Case Study 127
March 26, 2015
1. What other information should you ask J.B. regarding his thoughts of suicide? The nurse would first assume an authoritative role to help the patient stay safe. Explain to the patient that his safety is your primary concern and will have to take precedence over other needs or wishes. Other questions that J.B. would need to answer are: Do you have a plan? Is so, what is it and is the plan specific? Do you have the means to carry out this plan? (access to a gun or items needed to accomplish plan) When and where were the last times you intended on carrying out this plan? Have you made death preparations?
Have you given away ay important items?
Have you attempted suicide in the past?
Any relatives recently commit suicide?
Any new medications added recently?
2. What characteristics of J.B put him at high risk for suicide? a. His wife recently passed away
b. Poor support system
c. Secluded: Not participating in his normal activities
d. Gender: Men account for 72% of suicides (Videbeck, 2001). e. Age: People over 65 are at higher risk of suicide (account for 25% of suicides but are only 10% of total population) (Videbeck, 2001). 3. Which psychiatric disorders can results in SI or gestures? a. Depression, Bipolar, substance abuse, PTSD, borderline personality disorder, and schizophrenia (Videbeck, 2001). 4. What questions would you ask J.B. to determine whether he is clinically depressed? a. I would use the Hamilton Rating Scale for Depression as a reference to guide my questions. i. Do you have any feelings of guilt?
ii. Do you have trouble falling asleep?
iii. Do you frequently wake up at night?
iv. Do you have feelings that life is not worth living?
v. Have you noticed slowness of thought and speech, impaired ability to concentrate, or decreased motor activity? vi. Have you noticed any increased anxiety or increased worry? vii. Have you experienced any agitation? Any new habits such as nail biting, hand wringing? viii. Any increased dry mouth, diarrhea, cramping, palpitations, headaches, or indigestion? ix. Any recent weight loss or change in appetite?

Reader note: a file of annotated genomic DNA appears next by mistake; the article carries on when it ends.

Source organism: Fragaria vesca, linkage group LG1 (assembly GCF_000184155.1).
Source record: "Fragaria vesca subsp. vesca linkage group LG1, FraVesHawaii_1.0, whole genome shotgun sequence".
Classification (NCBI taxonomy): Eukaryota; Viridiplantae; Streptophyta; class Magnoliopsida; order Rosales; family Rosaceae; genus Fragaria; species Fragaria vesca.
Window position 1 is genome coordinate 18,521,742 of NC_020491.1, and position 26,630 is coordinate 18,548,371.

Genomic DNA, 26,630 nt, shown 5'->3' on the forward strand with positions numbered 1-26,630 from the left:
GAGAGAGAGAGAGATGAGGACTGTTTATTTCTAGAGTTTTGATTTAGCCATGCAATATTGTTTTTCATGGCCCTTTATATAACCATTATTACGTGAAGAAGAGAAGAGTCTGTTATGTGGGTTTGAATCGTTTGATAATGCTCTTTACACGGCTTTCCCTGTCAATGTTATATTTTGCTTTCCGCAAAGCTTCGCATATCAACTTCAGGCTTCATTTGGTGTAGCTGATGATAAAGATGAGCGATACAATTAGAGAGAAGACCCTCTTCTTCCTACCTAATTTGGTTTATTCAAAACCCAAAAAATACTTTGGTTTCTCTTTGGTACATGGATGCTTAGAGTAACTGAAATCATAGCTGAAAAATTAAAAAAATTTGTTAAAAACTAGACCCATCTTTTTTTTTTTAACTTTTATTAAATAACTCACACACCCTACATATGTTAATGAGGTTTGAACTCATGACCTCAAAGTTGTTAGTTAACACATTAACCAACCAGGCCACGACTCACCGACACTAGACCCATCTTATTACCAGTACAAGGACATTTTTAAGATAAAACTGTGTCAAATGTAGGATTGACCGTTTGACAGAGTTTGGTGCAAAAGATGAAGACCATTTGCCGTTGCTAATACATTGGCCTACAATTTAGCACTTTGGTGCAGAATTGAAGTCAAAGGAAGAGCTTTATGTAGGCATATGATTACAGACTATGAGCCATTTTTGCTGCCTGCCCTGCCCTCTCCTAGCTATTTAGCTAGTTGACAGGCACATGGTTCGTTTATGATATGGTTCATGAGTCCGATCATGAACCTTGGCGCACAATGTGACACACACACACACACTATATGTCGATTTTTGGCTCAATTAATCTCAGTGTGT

x. Have you been fatigued?
xi. Any feelings of helplessness, hopelessness, or worthlessness? 5. I would assess for other symptoms of depression to help determine the cause of symptoms. For instance, is the patient also having feelings of guilt or worthlessness? If no other symptoms are present then the patient could be dealing with the aging process. According to Dr. George Alexopoulos, depression is undiagnosed in the elderly population so special consideration would need to be taken with the elderly patient showing signs of depression. At this point, there is not a screening tool that is both specific and sensitive for detecting depression in the elderly or chronically ill (Deckx, Van Den Akker, & Daniels, 2015). 6. List the 5 most common signs of depression:
a. Depressed mood, Lack of Interest, Feeling of Worthlessness, Poor Concentration, Thought of Death 7. What immediate interventions would you carry out for J.B.? a. Providing a safe environment for J.B. is my first priority. This does involve frequently assessing his potential for suicide. b. Begin a therapeutic relationship by spending time with him. c. Establish adequate nutrition and hydration goals if he has experienced weight loss or constipation related to immobility or inadequate nutrition. d. Encourage J.B. to participate in activities available to him. 8. Identify two treatments that are available for depression: a. Medications: Antidepressants such as Effexor, Wellbutrin, Prozac, Zoloft, or Lexapro. b. Electroconvulsive Therapy (ECT)
9. Would J.B. be a candidate for ECT?
a. ECT is typically used with patients that do not respond to antidepressants or have intolerable side effects at therapeutic doses (more common in older adults). J.B. would also be a candidate if he is actively suicidal and there is a concern for his...
References: Alexopoulos, G. (2005, June). Depression in the Elderly. Science Direct , 365(9475), 1961-1970. Retrieved from http://www.sciencedirect.com.contentproxy.phoenix.edu/science/article/pii/S0140673605666652
Deckx, L., Van Den Akker, M., & Daniels, L. (2015, March ). Geriatric screening tools are of limited value to predict decline in functional status and quality of life: results of a cohort study. BMC Family Practice , 16(30), . Retrieved from http://www.biomedcentral.com.contentproxy.phoenix.edu/1471-2296/16/30
Videbeck, S. L. (2001). Psychiatric Mental Health Nursing (2nd ed.). Philadelphia, PA: Lippincott Williams & Wilkins.
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